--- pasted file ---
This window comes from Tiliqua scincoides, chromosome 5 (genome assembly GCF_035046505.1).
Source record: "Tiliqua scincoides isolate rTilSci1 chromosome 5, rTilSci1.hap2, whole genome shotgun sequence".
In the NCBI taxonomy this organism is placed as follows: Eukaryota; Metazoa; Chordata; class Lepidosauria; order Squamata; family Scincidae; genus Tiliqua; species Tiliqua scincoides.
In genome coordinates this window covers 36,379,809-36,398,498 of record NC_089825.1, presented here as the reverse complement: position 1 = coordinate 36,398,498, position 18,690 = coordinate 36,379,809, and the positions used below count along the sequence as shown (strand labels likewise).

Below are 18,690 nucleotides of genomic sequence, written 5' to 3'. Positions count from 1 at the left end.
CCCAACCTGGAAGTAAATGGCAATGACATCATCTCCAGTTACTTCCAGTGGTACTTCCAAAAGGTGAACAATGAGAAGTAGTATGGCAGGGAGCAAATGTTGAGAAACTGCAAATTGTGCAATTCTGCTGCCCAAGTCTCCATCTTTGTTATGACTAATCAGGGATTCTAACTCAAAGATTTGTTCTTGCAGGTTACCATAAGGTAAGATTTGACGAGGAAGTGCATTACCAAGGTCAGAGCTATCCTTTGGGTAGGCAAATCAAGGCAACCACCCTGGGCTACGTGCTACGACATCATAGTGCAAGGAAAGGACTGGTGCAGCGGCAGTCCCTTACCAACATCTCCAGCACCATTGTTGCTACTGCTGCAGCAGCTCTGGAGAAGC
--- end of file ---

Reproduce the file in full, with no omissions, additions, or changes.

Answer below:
This window comes from Tiliqua scincoides, chromosome 5 (genome assembly GCF_035046505.1).
Source record: "Tiliqua scincoides isolate rTilSci1 chromosome 5, rTilSci1.hap2, whole genome shotgun sequence".
In the NCBI taxonomy this organism is placed as follows: Eukaryota; Metazoa; Chordata; class Lepidosauria; order Squamata; family Scincidae; genus Tiliqua; species Tiliqua scincoides.
In genome coordinates this window covers 36,379,809-36,398,498 of record NC_089825.1, presented here as the reverse complement: position 1 = coordinate 36,398,498, position 18,690 = coordinate 36,379,809, and the positions used below count along the sequence as shown (strand labels likewise).

Below are 18,690 nucleotides of genomic sequence, written 5' to 3'. Positions count from 1 at the left end.
CCCAACCTGGAAGTAAATGGCAATGACATCATCTCCAGTTACTTCCAGTGGTACTTCCAAAAGGTGAACAATGAGAAGTAGTATGGCAGGGAGCAAATGTTGAGAAACTGCAAATTGTGCAATTCTGCTGCCCAAGTCTCCATCTTTGTTATGACTAATCAGGGATTCTAACTCAAAGATTTGTTCTTGCAGGTTACCATAAGGTAAGATTTGACGAGGAAGTGCATTACCAAGGTCAGAGCTATCCTTTGGGTAGGCAAATCAAGGCAACCACCCTGGGCTACGTGCTACGACATCATAGTGCAAGGAAAGGACTGGTGCAGCGGCAGTCCCTTACCAACATCTCCAGCACCATTGTTGCTACTGCTGCAGCAGCTCTGGAGAAGC